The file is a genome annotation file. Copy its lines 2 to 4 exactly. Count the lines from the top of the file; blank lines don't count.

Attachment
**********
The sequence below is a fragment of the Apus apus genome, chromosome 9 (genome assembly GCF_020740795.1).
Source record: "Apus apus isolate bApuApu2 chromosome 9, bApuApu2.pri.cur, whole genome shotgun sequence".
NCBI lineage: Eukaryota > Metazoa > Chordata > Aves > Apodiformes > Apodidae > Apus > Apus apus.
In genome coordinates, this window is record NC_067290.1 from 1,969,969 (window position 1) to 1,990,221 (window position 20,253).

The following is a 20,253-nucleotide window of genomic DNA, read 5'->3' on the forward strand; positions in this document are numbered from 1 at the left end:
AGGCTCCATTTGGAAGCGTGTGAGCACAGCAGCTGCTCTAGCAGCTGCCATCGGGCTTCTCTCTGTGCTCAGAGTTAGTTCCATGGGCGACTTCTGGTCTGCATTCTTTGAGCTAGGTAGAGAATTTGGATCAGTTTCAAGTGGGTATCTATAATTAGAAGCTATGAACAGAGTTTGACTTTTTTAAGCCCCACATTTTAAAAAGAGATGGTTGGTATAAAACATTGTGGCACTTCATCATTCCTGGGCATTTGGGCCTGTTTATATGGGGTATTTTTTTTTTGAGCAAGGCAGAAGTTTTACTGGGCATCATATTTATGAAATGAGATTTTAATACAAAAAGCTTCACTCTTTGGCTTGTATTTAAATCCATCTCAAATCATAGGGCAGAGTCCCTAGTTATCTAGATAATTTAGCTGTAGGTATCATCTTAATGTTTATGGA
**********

Source record: "Apus apus isolate bApuApu2 chromosome 9, bApuApu2.pri.cur, whole genome shotgun sequence".
NCBI lineage: Eukaryota > Metazoa > Chordata > Aves > Apodiformes > Apodidae > Apus > Apus apus.
In genome coordinates, this window is record NC_067290.1 from 1,969,969 (window position 1) to 1,990,221 (window position 20,253).